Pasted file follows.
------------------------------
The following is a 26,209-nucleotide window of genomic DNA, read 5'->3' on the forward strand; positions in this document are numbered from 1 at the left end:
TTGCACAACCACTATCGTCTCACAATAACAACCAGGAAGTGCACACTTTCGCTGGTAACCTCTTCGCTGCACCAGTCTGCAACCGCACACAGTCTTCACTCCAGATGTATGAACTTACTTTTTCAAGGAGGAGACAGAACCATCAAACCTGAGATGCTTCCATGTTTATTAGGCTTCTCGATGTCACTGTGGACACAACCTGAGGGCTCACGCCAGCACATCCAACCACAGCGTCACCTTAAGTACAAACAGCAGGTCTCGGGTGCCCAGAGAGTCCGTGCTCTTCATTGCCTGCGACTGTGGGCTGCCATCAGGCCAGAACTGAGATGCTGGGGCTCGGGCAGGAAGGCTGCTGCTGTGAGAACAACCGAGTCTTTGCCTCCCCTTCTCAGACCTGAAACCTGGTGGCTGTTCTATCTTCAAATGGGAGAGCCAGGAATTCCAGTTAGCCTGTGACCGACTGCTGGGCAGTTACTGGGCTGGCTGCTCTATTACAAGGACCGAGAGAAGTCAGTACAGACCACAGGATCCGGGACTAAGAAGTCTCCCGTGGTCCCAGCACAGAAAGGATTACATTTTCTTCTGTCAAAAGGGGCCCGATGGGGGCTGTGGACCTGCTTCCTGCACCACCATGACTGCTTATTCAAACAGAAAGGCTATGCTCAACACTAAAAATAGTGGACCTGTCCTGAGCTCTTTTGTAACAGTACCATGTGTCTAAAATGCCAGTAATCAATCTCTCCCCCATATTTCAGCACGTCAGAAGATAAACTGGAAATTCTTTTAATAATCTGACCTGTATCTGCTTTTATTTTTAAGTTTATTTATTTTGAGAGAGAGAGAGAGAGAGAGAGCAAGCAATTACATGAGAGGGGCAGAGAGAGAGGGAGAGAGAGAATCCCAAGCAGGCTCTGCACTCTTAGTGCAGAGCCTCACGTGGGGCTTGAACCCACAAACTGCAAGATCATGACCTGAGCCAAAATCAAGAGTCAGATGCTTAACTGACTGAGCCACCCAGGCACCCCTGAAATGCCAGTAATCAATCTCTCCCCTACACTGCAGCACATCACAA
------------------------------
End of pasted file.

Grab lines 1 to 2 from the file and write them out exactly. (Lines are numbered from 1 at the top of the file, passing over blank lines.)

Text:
The following is a 26,209-nucleotide window of genomic DNA, read 5'->3' on the forward strand; positions in this document are numbered from 1 at the left end:
TTGCACAACCACTATCGTCTCACAATAACAACCAGGAAGTGCACACTTTCGCTGGTAACCTCTTCGCTGCACCAGTCTGCAACCGCACACAGTCTTCACTCCAGATGTATGAACTTACTTTTTCAAGGAGGAGACAGAACCATCAAACCTGAGATGCTTCCATGTTTATTAGGCTTCTCGATGTCACTGTGGACACAACCTGAGGGCTCACGCCAGCACATCCAACCACAGCGTCACCTTAAGTACAAACAGCAGGTCTCGGGTGCCCAGAGAGTCCGTGCTCTTCATTGCCTGCGACTGTGGGCTGCCATCAGGCCAGAACTGAGATGCTGGGGCTCGGGCAGGAAGGCTGCTGCTGTGAGAACAACCGAGTCTTTGCCTCCCCTTCTCAGACCTGAAACCTGGTGGCTGTTCTATCTTCAAATGGGAGAGCCAGGAATTCCAGTTAGCCTGTGACCGACTGCTGGGCAGTTACTGGGCTGGCTGCTCTATTACAAGGACCGAGAGAAGTCAGTACAGACCACAGGATCCGGGACTAAGAAGTCTCCCGTGGTCCCAGCACAGAAAGGATTACATTTTCTTCTGTCAAAAGGGGCCCGATGGGGGCTGTGGACCTGCTTCCTGCACCACCATGACTGCTTATTCAAACAGAAAGGCTATGCTCAACACTAAAAATAGTGGACCTGTCCTGAGCTCTTTTGTAACAGTACCATGTGTCTAAAATGCCAGTAATCAATCTCTCCCCCATATTTCAGCACGTCAGAAGATAAACTGGAAATTCTTTTAATAATCTGACCTGTATCTGCTTTTATTTTTAAGTTTATTTATTTTGAGAGAGAGAGAGAGAGAGAGAGCAAGCAATTACATGAGAGGGGCAGAGAGAGAGGGAGAGAGAGAATCCCAAGCAGGCTCTGCACTCTTAGTGCAGAGCCTCACGTGGGGCTTGAACCCACAAACTGCAAGATCATGACCTGAGCCAAAATCAAGAGTCAGATGCTTAACTGACTGAGCCACCCAGGCACCCCTGAAATGCCAGTAATCAATCTCTCCCCTACACTGCAGCACATCACAA